Hey man, I see where you're coming from, and that right there is the reason a lot of bands that growl or scream downtune. That way, they can sing in an appropriate range.

Have you tried Eb tuning? I know alot of people who use that because they can't sing high enough.

Also, you can do what you said, tune ALL the strings down a full step, for a D standard tuning.

Have you tried writing music in different keys? For example, some people can't sing in the key of G but can sing in the key of C, with the same guitar tuning. Try writing your songs in a key you can sing in, then that way your voice will be in the same key, just a different octave. Might make for an interesting sound.
#10
Yea, sometimes I tune with my voice too, I have perfect pitch, and naturally, the easiest note that I can sing accurately is the A, but the A below middle C (i wish I was a tenor, I am trying to expand my range upwards), I use the A as a reference point, then if I want to tune another string, I use the A as a reference point andthen I pivot around with intervals.
#11
Quote by axemanchris
....so don't play open chords? Why does it need to be an open chord?

Chris


Because:

1) Seeing as this is the G&B Basics forum he's probably not up to switching barre chords quickly.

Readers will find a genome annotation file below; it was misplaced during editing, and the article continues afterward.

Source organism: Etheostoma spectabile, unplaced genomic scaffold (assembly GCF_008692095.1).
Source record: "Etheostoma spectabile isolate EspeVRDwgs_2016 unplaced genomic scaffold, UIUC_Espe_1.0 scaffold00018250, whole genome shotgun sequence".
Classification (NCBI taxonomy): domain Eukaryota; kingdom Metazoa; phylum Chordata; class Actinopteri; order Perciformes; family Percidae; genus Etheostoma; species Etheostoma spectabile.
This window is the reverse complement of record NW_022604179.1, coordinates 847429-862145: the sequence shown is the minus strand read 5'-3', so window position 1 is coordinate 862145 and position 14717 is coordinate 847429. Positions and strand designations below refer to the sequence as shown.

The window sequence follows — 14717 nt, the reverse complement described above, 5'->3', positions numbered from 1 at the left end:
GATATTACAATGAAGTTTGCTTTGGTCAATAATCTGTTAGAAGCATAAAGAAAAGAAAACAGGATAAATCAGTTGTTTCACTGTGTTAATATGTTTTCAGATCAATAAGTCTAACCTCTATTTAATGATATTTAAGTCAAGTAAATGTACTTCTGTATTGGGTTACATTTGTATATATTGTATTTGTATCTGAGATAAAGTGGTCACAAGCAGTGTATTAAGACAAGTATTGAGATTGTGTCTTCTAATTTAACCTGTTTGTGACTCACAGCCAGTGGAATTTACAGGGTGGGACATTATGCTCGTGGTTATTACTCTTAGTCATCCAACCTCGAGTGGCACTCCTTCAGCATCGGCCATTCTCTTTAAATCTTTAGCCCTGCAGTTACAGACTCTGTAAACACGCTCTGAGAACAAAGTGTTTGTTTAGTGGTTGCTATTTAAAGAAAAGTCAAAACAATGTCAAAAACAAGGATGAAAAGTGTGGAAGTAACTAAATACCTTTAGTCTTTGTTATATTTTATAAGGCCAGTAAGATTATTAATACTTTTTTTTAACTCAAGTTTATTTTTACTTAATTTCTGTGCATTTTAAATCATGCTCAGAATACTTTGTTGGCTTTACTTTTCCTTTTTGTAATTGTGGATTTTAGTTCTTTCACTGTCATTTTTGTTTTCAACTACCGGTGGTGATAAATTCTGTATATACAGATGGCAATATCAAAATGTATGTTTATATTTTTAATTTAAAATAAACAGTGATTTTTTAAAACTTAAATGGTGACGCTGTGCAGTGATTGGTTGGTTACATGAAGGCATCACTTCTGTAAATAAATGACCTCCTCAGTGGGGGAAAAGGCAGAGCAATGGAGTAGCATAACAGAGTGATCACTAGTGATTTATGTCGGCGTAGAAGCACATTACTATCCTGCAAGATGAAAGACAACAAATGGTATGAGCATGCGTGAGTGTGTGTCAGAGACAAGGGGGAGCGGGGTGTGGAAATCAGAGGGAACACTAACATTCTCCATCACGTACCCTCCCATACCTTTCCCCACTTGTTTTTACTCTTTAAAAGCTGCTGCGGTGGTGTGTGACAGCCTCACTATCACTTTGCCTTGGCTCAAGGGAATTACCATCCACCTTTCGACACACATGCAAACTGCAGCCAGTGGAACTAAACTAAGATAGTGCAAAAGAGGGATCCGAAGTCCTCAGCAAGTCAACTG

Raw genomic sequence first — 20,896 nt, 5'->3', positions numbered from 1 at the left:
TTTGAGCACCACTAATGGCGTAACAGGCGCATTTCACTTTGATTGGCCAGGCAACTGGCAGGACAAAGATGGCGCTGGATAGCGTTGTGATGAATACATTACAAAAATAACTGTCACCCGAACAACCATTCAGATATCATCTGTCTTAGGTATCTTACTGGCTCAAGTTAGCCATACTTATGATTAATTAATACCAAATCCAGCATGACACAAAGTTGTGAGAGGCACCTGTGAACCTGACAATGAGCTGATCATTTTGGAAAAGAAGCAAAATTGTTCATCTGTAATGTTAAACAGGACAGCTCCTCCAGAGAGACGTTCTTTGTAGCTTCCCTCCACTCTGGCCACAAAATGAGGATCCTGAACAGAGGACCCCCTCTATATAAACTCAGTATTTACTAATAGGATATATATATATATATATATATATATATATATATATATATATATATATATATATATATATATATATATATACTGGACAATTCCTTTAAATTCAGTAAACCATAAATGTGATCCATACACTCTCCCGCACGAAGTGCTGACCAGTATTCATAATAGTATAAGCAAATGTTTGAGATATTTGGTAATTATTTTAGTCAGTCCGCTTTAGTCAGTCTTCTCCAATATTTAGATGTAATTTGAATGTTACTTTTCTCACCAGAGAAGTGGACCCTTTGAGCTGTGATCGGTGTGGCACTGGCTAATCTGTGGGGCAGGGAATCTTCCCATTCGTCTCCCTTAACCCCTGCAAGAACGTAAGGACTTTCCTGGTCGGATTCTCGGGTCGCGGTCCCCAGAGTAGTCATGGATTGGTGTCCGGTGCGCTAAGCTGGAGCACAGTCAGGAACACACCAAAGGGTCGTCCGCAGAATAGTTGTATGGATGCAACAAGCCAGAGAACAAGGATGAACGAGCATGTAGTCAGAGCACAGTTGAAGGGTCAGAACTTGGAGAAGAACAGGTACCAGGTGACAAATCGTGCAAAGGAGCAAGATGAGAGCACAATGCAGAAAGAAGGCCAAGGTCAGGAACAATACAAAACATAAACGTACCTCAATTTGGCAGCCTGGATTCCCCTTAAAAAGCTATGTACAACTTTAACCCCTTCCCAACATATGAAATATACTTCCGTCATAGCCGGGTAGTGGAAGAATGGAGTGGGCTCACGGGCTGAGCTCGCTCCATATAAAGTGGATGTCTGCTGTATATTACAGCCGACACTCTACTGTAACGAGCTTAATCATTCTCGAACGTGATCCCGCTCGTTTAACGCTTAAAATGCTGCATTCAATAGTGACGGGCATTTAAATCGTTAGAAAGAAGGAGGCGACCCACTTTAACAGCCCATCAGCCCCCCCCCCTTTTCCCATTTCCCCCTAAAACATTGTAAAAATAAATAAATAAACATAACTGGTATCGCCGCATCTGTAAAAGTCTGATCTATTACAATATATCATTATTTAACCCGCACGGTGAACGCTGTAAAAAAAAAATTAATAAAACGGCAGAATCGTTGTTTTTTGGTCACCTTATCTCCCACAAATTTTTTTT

2) Even if he can barre at a reasonable level then chords like the open G shape are damn near impossible to barre right and barring them using the E shape wouldn't sound quite the same.
3) Open chords sound different (see also; better) to barre chords.
4) This dude wants to sing lower, so capos aren't going to help, and barring chords in the key of (to use my example) Eb in standard would mean most of your barres would be played too high up the neck to actually play barre chords adeptly even for a fairly experienced player.
5) Lots of pro-level guitarists re-tune their guitars and/or use capos to accomodate for their singers voice. You think that you have more authority than then?

Happy?
Feel free to ignore my ranting.

Member of the Self-Taught Club.

A recent study shows that 8% of teenagers listen to nothing but music with guitars in it. Put this in your sig if you're one of the 92% who isn't a close-minded moron.
#12
i used to be like you about 4 years ago but my voice got alot better and now i have to play songs with a capo up to the 5th fret cuz i can singer alot higher
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#13
Just use your falsetto. Maybe it's just me, but in falsetto I can go on forever, and I have more of a baritone voice as well.
#15
Quote by Strat_Monkey
Because:

1) Seeing as this is the G&B Basics forum he's probably not up to switching barre chords quickly.